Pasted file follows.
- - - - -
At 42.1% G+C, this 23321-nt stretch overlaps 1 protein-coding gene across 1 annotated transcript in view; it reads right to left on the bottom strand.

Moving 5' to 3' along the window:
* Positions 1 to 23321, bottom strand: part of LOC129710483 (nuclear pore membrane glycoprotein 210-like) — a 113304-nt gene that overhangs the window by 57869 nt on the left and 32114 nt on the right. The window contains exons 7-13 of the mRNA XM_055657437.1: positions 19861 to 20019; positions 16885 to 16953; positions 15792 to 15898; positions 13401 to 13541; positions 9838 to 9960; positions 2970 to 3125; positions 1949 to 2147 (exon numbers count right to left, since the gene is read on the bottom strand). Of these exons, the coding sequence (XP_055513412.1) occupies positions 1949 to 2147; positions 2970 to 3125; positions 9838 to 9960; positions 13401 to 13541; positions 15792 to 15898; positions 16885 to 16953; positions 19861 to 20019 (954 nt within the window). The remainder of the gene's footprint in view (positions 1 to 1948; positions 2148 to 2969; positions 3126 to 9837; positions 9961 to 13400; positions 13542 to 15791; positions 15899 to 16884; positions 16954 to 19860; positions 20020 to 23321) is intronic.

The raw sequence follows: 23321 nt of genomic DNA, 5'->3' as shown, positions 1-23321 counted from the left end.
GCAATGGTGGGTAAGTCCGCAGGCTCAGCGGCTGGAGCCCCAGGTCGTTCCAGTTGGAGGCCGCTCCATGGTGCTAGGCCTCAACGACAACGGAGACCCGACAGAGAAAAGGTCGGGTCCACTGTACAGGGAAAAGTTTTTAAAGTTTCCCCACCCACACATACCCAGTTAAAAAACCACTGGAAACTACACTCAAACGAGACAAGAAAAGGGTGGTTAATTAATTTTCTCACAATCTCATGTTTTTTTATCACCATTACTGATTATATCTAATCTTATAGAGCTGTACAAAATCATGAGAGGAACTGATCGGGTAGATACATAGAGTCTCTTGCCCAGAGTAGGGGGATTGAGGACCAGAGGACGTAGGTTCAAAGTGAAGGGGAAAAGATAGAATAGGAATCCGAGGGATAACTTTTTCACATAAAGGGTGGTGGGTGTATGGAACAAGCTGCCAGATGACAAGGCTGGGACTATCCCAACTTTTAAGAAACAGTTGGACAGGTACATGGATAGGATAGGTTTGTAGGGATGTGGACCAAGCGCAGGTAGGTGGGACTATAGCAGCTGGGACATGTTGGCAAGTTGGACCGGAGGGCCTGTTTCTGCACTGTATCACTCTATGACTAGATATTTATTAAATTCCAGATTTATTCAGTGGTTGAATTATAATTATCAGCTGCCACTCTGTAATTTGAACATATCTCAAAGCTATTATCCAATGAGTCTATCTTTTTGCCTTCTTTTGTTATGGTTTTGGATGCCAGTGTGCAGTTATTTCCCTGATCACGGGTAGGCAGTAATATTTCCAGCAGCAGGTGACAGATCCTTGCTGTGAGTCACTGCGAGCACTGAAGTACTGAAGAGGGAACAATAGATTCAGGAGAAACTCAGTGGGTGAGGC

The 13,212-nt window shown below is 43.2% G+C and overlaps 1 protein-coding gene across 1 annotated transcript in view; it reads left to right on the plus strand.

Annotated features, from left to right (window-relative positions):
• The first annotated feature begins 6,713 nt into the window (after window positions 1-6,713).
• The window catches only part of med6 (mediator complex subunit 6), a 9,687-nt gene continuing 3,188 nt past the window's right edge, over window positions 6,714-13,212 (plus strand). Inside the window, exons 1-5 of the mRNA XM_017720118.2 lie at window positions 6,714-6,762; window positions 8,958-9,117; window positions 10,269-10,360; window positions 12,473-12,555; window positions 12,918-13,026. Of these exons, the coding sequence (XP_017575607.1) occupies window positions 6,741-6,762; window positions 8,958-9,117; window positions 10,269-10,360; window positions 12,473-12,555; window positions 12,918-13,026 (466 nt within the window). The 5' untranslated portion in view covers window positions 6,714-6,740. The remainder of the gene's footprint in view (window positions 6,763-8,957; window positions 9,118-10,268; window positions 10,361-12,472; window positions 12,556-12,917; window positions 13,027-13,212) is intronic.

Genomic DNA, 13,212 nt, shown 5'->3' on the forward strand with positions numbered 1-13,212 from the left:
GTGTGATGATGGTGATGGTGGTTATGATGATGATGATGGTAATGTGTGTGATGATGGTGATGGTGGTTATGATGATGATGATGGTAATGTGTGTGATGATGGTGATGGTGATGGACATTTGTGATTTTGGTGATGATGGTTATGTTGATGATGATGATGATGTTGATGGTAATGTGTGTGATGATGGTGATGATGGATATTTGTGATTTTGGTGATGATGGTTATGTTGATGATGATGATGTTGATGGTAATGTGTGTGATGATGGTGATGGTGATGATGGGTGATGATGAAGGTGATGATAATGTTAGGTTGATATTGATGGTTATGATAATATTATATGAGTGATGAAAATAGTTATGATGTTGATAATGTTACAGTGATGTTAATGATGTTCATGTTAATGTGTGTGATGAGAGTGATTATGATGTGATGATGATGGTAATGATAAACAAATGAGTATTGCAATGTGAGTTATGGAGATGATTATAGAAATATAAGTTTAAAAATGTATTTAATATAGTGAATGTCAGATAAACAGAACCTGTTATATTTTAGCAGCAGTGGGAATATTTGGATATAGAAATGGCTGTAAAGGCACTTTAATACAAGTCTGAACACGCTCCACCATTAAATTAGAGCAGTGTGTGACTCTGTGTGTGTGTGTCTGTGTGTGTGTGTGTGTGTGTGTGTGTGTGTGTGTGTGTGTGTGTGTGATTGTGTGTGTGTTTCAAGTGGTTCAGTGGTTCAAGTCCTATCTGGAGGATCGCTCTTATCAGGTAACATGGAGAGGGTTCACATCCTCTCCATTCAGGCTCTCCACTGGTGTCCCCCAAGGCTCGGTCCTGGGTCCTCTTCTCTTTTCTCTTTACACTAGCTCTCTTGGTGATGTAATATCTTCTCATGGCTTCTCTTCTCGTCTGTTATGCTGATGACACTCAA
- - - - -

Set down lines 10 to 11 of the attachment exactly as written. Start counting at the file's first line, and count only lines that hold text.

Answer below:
Genomic DNA, 13,212 nt, shown 5'->3' on the forward strand with positions numbered 1-13,212 from the left:
GTGTGATGATGGTGATGGTGGTTATGATGATGATGATGGTAATGTGTGTGATGATGGTGATGGTGGTTATGATGATGATGATGGTAATGTGTGTGATGATGGTGATGGTGATGGACATTTGTGATTTTGGTGATGATGGTTATGTTGATGATGATGATGATGTTGATGGTAATGTGTGTGATGATGGTGATGATGGATATTTGTGATTTTGGTGATGATGGTTATGTTGATGATGATGATGTTGATGGTAATGTGTGTGATGATGGTGATGGTGATGATGGGTGATGATGAAGGTGATGATAATGTTAGGTTGATATTGATGGTTATGATAATATTATATGAGTGATGAAAATAGTTATGATGTTGATAATGTTACAGTGATGTTAATGATGTTCATGTTAATGTGTGTGATGAGAGTGATTATGATGTGATGATGATGGTAATGATAAACAAATGAGTATTGCAATGTGAGTTATGGAGATGATTATAGAAATATAAGTTTAAAAATGTATTTAATATAGTGAATGTCAGATAAACAGAACCTGTTATATTTTAGCAGCAGTGGGAATATTTGGATATAGAAATGGCTGTAAAGGCACTTTAATACAAGTCTGAACACGCTCCACCATTAAATTAGAGCAGTGTGTGACTCTGTGTGTGTGTGTCTGTGTGTGTGTGTGTGTGTGTGTGTGTGTGTGTGTGTGTGTGTGTGTGATTGTGTGTGTGTTTCAAGTGGTTCAGTGGTTCAAGTCCTATCTGGAGGATCGCTCTTATCAGGTAACATGGAGAGGGTTCACATCCTCTCCATTCAGGCTCTCCACTGGTGTCCCCCAAGGCTCGGTCCTGGGTCCTCTTCTCTTTTCTCTTTACACTAGCTCTCTTGGTGATGTAATATCTTCTCATGGCTTCTCTTCTCGTCTGTTATGCTGATGACACTCAA